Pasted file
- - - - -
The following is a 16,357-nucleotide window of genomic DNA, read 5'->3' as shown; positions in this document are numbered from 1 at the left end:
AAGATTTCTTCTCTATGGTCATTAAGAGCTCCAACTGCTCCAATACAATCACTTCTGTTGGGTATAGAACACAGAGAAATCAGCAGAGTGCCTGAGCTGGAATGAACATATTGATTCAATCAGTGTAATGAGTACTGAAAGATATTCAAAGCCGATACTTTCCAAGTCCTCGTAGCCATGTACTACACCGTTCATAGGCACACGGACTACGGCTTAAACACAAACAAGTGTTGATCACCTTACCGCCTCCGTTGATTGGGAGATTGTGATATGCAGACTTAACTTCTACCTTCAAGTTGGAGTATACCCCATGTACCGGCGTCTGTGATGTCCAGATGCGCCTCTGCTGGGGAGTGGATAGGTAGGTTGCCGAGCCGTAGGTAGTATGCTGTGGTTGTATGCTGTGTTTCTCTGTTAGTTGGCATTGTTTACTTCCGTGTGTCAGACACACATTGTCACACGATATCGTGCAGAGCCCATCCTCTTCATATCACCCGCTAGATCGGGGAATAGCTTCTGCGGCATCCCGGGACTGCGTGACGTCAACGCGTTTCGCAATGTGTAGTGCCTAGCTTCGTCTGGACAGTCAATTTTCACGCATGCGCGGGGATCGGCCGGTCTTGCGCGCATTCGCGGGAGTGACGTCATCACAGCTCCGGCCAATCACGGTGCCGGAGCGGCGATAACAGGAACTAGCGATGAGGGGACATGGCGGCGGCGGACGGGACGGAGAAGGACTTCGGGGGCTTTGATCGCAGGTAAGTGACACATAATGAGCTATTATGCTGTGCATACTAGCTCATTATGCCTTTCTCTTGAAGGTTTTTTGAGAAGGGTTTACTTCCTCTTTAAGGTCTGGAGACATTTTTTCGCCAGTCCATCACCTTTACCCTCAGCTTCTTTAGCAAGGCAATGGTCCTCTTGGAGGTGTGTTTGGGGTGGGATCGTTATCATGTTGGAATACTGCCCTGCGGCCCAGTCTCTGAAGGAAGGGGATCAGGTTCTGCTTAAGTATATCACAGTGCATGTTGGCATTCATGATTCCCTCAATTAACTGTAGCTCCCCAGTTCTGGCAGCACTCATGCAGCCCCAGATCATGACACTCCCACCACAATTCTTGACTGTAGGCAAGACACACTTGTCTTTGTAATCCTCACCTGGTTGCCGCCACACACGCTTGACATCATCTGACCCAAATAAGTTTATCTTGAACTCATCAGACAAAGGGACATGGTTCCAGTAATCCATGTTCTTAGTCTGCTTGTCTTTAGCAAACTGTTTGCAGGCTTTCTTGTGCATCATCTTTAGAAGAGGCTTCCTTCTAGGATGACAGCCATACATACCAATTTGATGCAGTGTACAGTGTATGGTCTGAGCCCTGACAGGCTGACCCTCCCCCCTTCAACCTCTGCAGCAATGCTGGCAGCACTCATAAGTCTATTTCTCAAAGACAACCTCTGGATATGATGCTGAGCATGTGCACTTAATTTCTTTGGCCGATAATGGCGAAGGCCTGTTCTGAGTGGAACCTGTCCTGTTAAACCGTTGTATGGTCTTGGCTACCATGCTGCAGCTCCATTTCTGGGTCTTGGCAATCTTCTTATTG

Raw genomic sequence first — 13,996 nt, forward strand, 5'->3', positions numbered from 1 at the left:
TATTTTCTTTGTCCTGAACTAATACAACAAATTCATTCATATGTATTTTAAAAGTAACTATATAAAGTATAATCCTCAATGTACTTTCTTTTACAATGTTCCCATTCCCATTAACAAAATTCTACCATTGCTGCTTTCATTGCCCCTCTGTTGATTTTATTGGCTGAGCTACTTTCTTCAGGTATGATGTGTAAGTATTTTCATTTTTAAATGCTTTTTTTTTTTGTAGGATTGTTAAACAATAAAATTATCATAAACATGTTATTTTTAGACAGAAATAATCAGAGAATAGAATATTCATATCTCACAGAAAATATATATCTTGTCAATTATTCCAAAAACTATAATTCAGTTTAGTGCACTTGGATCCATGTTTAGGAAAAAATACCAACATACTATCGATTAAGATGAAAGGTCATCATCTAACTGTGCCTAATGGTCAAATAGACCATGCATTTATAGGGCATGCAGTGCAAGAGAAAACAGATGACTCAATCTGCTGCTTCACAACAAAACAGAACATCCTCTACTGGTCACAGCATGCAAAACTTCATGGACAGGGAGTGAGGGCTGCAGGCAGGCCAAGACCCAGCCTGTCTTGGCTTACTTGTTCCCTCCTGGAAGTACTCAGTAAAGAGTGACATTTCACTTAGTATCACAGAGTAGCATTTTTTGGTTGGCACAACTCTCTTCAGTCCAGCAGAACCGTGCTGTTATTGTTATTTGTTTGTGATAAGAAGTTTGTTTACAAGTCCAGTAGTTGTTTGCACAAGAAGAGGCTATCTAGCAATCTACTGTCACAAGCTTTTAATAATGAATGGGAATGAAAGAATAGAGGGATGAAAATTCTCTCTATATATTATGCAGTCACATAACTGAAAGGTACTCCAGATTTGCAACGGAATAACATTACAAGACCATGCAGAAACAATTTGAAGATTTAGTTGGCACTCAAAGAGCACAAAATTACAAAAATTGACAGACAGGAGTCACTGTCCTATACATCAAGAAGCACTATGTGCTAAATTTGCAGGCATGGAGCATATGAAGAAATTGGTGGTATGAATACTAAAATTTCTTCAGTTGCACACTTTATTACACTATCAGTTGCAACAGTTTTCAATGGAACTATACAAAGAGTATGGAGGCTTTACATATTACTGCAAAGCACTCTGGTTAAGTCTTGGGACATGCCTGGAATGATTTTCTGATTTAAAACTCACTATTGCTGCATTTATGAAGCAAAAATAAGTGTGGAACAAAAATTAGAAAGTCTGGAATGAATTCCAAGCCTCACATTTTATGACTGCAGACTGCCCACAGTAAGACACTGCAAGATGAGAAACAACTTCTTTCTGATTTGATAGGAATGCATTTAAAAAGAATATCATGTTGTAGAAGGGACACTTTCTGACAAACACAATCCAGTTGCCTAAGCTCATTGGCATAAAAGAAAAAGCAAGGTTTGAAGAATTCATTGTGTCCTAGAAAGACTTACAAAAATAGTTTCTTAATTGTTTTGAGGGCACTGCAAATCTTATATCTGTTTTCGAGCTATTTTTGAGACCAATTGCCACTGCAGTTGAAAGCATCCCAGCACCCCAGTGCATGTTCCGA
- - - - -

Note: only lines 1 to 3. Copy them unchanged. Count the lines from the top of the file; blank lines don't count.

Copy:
The following is a 16,357-nucleotide window of genomic DNA, read 5'->3' as shown; positions in this document are numbered from 1 at the left end:
AAGATTTCTTCTCTATGGTCATTAAGAGCTCCAACTGCTCCAATACAATCACTTCTGTTGGGTATAGAACACAGAGAAATCAGCAGAGTGCCTGAGCTGGAATGAACATATTGATTCAATCAGTGTAATGAGTACTGAAAGATATTCAAAGCCGATACTTTCCAAGTCCTCGTAGCCATGTACTACACCGTTCATAGGCACACGGACTACGGCTTAAACACAAACAAGTGTTGATCACCTTACCGCCTCCGTTGATTGGGAGATTGTGATATGCAGACTTAACTTCTACCTTCAAGTTGGAGTATACCCCATGTACCGGCGTCTGTGATGTCCAGATGCGCCTCTGCTGGGGAGTGGATAGGTAGGTTGCCGAGCCGTAGGTAGTATGCTGTGGTTGTATGCTGTGTTTCTCTGTTAGTTGGCATTGTTTACTTCCGTGTGTCAGACACACATTGTCACACGATATCGTGCAGAGCCCATCCTCTTCATATCACCCGCTAGATCGGGGAATAGCTTCTGCGGCATCCCGGGACTGCGTGACGTCAACGCGTTTCGCAATGTGTAGTGCCTAGCTTCGTCTGGACAGTCAATTTTCACGCATGCGCGGGGATCGGCCGGTCTTGCGCGCATTCGCGGGAGTGACGTCATCACAGCTCCGGCCAATCACGGTGCCGGAGCGGCGATAACAGGAACTAGCGATGAGGGGACATGGCGGCGGCGGACGGGACGGAGAAGGACTTCGGGGGCTTTGATCGCAGGTAAGTGACACATAATGAGCTATTATGCTGTGCATACTAGCTCATTATGCCTTTCTCTTGAAGGTTTTTTGAGAAGGGTTTACTTCCTCTTTAAGGTCTGGAGACATTTTTTCGCCAGTCCATCACCTTTACCCTCAGCTTCTTTAGCAAGGCAATGGTCCTCTTGGAGGTGTGTTTGGGGTGGGATCGTTATCATGTTGGAATACTGCCCTGCGGCCCAGTCTCTGAAGGAAGGGGATCAGGTTCTGCTTAAGTATATCACAGTGCATGTTGGCATTCATGATTCCCTCAATTAACTGTAGCTCCCCAGTTCTGGCAGCACTCATGCAGCCCCAGATCATGACACTCCCACCACAATTCTTGACTGTAGGCAAGACACACTTGTCTTTGTAATCCTCACCTGGTTGCCGCCACACACGCTTGACATCATCTGACCCAAATAAGTTTATCTTGAACTCATCAGACAAAGGGACATGGTTCCAGTAATCCATGTTCTTAGTCTGCTTGTCTTTAGCAAACTGTTTGCAGGCTTTCTTGTGCATCATCTTTAGAAGAGGCTTCCTTCTAGGATGACAGCCATACATACCAATTTGATGCAGTGTACAGTGTATGGTCTGAGCCCTGACAGGCTGACCCTCCCCCCTTCAACCTCTGCAGCAATGCTGGCAGCACTCATAAGTCTATTTCTCAAAGACAACCTCTGGATATGATGCTGAGCATGTGCACTTAATTTCTTTGGCCGATAATGGCGAAGGCCTGTTCTGAGTGGAACCTGTCCTGTTAAACCGTTGTATGGTCTTGGCTACCATGCTGCAGCTCCATTTCTGGGTCTTGGCAATCTTCTTATTG

Raw genomic sequence first — 13,996 nt, forward strand, 5'->3', positions numbered from 1 at the left: